Yet the general attention was elsewhere. With Mr Klaus having aired he would not ask for more concessions and the Swedish diplomats – the deal brokers – suggesting the Lisbon treaty was moreless in the bag, the EU decision-makers turned to a different topic. And that was the president of the European Council. In other words – the first EU head. Forget Vaclav Klaus,il capo di tutti capi was the story of the summit.
Again quite understandable since it is mainly this post that Lisbon will bring about and since the time is running fast. The EU president should be elected in few weeks. Therefore despite the fact that the search for the European head was not on the agenda, the talks in the corridors were about nothing but names, geography, left-right balance and so forth.
Quick reminder: the future president of the European club must be either a current or a former head of state or government and he/she will be assigned to the job for two and half years with one possible renewal. His/her role will be to represent the EU in the outside world and to give to the club broad political directions.
Last but not least, he/she will be chosen by members of the European Council which means by current presidents and prime ministers of the member countries. That is actually the most important feature to realize when thinking of who might get the job. Since the EU supremo will preside over leaders´meetings they want to prevent having the „enemy within“ at a table in Brussels. Not surprising then that last week´s discussion was not about who should get the job but who should NOT. And not surprising again that the firmest coalition proved to be the anti-Blair one.
Tony Blair, former UK prime minister and nowadays a special UN envoyé to the Middle East, has been leading the polls everytime the European public was asked the question who would you like to see as the EU head. Charismatic, excellent speaker, heavy weight, well known. The public, still according to the polls, felt Mr Blair might fit well Henry Kissinger´s famous wish of having „one telephone number“ to Europe.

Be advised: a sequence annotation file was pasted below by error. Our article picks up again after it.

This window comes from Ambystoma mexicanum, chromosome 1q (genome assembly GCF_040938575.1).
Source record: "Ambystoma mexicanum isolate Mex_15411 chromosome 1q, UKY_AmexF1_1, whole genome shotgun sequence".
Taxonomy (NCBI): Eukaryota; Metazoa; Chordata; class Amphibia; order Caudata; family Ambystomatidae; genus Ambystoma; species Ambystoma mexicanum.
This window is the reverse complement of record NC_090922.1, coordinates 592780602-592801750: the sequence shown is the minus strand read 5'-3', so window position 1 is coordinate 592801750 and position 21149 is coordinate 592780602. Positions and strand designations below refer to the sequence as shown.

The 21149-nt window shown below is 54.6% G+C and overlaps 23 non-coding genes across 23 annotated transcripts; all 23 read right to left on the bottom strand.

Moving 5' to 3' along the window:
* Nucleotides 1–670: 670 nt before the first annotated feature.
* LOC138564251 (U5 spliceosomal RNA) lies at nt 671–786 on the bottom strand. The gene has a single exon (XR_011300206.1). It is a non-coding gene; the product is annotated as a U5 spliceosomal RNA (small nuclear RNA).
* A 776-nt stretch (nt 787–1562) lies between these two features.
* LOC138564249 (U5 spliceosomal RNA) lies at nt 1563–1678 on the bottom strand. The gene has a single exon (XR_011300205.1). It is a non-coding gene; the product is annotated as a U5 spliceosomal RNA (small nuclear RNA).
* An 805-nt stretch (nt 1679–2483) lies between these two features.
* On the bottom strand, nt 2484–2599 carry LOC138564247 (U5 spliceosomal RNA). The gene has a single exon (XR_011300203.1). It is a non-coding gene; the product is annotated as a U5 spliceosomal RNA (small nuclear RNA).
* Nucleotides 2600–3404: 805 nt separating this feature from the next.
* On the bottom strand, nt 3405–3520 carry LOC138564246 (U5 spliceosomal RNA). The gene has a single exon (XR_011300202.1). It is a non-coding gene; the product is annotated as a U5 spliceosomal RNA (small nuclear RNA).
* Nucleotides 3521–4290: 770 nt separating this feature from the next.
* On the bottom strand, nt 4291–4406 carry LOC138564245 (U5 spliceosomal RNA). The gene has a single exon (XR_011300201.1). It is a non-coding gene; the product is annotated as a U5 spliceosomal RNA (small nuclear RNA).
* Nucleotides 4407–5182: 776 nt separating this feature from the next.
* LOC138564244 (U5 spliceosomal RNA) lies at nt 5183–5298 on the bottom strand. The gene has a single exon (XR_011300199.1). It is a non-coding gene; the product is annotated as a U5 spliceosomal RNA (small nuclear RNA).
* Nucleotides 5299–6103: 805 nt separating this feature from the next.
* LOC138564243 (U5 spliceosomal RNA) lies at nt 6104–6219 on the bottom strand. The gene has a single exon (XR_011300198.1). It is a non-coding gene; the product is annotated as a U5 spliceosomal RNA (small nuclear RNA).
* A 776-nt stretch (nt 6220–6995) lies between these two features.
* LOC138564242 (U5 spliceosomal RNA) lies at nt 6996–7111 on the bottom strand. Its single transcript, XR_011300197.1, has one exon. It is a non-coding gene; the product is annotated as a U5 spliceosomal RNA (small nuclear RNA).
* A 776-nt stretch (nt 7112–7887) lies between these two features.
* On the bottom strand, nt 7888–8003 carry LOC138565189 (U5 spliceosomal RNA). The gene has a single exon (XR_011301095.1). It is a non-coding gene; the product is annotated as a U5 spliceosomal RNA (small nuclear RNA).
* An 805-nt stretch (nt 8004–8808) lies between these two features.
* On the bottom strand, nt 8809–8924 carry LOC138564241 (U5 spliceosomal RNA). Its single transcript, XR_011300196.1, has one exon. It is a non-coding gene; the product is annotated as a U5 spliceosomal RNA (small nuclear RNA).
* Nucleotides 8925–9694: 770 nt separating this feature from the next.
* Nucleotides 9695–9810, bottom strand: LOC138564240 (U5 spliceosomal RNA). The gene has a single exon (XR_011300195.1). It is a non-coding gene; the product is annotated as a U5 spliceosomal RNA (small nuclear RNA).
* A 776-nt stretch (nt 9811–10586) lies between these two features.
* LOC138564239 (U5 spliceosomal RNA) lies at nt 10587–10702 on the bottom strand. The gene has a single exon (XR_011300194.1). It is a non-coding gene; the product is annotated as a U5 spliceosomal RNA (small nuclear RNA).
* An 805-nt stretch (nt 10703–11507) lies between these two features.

Yet Tony Blair´s strong character is precisely the reason why national leaders – apart from Mr Blair´s successor Gordon Brown – don´t want him as their primus inter pares. They don´t want anybody who might boss around and not obey the rules.
So when the Spanish prime minister José Louis Zapatero said, after a meeting with the other socialist leaders of Europe, that their agreement was the job of the EU High Representative of foreign affairs – another post Lisbon provides for – should go to a socialist, it was seen primarily as a blow to Mr Blair´s candidature. Why? Because Tony Blair, a former chairman of UK Labour party, is a socialist by definition and you can´t give both top chairs to socialist camp. If the left is asking for second most important post, the first one should go to the right.
Of course there is a hidden agenda, too. Few Spanish diplomats tried to hide that should the EU president take up his job only after June of next year, Mr Zapatero could easily endorse Tony Blair – Spain has a presidency in the first half of 2010 and the Spanish leader doesn´t want anybody to overshadow him in his role of the EU head.
More importantly, though, is the view of Angela Merkel, a chancellor of the biggest EU state and biggest contributor to a common budget. Germany didn´t put forward its own candidate to any of the top jobs and Mrs Merkel let the boys to play until now. She didn´t mention any name at the summit but left no one in doubt what was her preference. The EU leader, she said, should be somebody coming from a smaller state since the smaller states are the majority in the EU. France, she conveyed off-the-record to a handful of journalists in Brussels, shared this view, too.
That is indeed a kiss of death to Mr Blair and a big boost to people like Jan Peter Balkenende of Netherlands or the Belgian prime minister Herman van Rompuy. They are not the most known, not the most inspiring but come from smaller states, the right-wing political family and above all – no one minds them.
And now, who do you think the Czech Republic supports? The answer is – jump! – no one. The Czech government doesn´t have any preference, any opinion. And it hasn´t made up its mind when it comes to the role of the EU president either as the Czech diplomats confessed in the margins of Brussels meeting.
It would have been just fine if the country didn´t cry all the time it´s being sidelined in the EU and its sovereignity being ripped off her. But it does it. The Czech-made strategy is to observe the European match from a nearby bush and then cry out loud „I wanna play, too!“ when the referee blows the final whistle.
Meanwhile, look at Poland. The Polish government knows it can´t push for its candidate for the top job, not least because the leader of the European Parlament is a Pole. But it has at least an opinion on what type of person should get it. According to Warsaw the EU supremo should be a compromise-minded coordinator rather than a strong boss (= not Tony Blair), as patiently explained to the press by Polish officials at the summit.
Right. So now a question: Why the Czechs are incapable of at least the same?